Shareholders have ousted several boards for favoring long term profit over the quarterly report, so it's not surprising that boards & CEO's are pushing more for the quick buck & less for the sustainability for that profit.

This is one of the problems that I see with publicly-traded companies in a free market. John Deere is a perfect example of this.

Deere used to be a brand with a legendary reputation for quality, which allowed them to charge a premium price for their small farm tractors and lawn mowing equipment. However, the quest for "alternate profit streams" led JD to slap their venerated green and yellow logo on every rebranded piece-of-shit weed whacker, can opener and work boot that came around the bend. They compromised the quality of their lawn tractors by putting the lower-quality Sabre line under the Deere nameplate.

This did generate some good short-term profits for a few years, but the problem with cashing in your reputation is that you can only milk that cow once. Is it any surprise that--in terms of perceived quality and resale value--Kubota small farm tractors have surpassed Deere & Co's offerings?

Comment Re:WTF??? (Score 2, Interesting) 168

Well, somebody who is inclined toward cynicism might conclude that the company deliberately chose to release this information when public attention would be diverted elsewhere. I get it. Still, there was that plane that landed in the Hudson a few days back, yesterday was MLK day, the Super Bowl will be in a couple of weeks. Not to mention that it would seem that it would be in their best interests to get the word out to minimize losses.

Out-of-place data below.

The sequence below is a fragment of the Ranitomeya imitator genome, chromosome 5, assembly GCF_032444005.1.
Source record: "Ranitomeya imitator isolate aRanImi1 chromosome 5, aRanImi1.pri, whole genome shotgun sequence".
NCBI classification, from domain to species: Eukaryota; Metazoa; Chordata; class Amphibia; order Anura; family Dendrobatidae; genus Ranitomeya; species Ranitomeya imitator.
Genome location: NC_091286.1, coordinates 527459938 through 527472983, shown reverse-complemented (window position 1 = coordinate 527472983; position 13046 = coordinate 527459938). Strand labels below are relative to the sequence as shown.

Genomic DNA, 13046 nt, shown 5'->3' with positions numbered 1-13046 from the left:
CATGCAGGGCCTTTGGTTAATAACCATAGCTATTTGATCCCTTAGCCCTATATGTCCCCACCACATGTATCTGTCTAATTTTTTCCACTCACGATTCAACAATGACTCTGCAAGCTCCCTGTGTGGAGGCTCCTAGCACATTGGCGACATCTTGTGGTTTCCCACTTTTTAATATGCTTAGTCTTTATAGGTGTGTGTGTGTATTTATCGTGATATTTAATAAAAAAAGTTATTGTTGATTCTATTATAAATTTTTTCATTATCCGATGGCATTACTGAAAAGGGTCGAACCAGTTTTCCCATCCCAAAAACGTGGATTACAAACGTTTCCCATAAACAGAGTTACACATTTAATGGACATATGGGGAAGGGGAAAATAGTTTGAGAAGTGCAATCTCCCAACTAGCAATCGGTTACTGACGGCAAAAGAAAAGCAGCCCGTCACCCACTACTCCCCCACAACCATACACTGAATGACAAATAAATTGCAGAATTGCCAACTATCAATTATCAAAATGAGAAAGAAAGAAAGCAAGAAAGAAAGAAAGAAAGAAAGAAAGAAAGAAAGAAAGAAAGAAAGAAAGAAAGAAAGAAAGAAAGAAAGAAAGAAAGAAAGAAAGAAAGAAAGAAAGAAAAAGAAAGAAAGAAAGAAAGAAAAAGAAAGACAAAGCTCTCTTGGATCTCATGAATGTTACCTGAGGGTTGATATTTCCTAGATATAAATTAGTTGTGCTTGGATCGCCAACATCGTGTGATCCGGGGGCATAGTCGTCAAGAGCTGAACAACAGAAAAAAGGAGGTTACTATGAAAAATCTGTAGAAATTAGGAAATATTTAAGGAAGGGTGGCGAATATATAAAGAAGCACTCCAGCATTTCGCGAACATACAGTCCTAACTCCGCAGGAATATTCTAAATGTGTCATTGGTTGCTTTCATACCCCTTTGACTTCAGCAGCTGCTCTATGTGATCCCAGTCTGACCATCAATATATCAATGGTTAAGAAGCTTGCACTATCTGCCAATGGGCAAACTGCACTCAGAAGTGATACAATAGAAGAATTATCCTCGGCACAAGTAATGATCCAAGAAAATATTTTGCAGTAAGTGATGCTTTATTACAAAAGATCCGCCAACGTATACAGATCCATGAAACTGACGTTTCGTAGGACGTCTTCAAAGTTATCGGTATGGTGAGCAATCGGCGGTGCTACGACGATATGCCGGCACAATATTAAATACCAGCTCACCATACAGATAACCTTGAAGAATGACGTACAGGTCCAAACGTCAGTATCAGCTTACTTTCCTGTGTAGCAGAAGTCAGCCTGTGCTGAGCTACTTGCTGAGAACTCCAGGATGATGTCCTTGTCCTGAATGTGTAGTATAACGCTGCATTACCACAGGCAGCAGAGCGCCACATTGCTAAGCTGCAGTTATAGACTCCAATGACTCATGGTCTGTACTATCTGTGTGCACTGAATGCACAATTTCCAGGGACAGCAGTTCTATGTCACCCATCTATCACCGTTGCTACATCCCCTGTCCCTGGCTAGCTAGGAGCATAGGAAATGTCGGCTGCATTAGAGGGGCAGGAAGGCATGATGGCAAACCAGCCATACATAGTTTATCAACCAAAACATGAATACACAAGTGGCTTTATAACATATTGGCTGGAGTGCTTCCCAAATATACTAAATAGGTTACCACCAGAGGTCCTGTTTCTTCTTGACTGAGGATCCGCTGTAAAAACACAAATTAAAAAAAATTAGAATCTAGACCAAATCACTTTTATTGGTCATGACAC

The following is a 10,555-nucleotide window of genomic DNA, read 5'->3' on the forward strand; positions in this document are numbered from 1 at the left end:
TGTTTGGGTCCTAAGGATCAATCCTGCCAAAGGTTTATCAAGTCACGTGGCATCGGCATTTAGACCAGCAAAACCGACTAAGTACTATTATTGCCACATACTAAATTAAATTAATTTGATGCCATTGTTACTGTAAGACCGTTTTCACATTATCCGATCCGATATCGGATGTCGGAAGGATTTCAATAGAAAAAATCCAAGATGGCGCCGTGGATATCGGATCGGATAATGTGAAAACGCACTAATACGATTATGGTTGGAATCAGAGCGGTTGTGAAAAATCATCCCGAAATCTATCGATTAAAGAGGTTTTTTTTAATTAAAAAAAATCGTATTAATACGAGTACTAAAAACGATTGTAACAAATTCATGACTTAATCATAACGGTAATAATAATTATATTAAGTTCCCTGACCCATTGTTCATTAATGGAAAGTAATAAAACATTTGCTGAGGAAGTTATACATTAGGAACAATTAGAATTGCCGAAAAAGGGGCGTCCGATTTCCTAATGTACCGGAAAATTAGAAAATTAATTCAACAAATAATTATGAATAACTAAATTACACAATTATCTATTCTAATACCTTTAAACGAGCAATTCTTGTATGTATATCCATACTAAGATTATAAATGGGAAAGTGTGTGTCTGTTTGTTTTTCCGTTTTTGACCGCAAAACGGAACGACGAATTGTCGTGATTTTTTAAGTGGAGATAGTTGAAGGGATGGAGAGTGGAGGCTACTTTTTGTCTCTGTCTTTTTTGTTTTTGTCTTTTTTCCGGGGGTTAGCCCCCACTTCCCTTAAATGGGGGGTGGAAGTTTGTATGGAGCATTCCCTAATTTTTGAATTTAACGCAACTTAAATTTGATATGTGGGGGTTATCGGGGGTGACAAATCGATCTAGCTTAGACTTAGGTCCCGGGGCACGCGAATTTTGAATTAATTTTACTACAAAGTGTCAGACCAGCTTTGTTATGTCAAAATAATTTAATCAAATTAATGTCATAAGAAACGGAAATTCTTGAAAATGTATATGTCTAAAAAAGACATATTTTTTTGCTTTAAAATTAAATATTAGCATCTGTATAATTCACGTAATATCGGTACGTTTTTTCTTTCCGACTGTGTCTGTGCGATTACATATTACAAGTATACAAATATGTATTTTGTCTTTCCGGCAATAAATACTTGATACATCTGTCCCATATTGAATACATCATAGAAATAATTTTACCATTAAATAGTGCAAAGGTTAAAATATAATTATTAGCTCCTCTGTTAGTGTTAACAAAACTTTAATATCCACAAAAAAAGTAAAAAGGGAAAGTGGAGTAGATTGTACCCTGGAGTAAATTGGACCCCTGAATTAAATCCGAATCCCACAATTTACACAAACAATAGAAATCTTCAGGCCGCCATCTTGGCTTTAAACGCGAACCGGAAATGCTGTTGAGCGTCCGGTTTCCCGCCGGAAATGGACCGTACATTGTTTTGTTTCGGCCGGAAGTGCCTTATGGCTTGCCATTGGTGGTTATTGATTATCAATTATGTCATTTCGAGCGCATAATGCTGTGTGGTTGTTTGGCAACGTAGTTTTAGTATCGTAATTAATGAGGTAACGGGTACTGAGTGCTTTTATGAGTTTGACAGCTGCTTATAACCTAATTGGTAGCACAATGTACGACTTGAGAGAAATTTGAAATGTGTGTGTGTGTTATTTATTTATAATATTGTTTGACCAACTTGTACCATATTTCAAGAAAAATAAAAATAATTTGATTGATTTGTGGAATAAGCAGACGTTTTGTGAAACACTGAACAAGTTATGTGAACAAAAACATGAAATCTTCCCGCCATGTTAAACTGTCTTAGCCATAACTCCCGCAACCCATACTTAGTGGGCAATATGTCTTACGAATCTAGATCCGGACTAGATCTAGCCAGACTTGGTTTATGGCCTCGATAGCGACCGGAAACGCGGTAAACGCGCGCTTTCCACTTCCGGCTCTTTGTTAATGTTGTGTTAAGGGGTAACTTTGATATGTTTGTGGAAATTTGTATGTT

Comment WTF??? (Score 1, Insightful) 168

Brian Krebs over at the Washington Post just published a story that Heartland Payment Systems disclosed what may be the largest data breach in history. Today. During the inauguration.

WTF??? What does the inauguration have to do with this? I suggest we go back to all Slashdot stories and insert what happened on that day. Examples:

* Researcher says Linux is better than Windows on Friendship Day.
* Researcher says Linux is better than Windows on Fall Equinox.
* Researcher says Linux is better than Windows on Kwanzaa.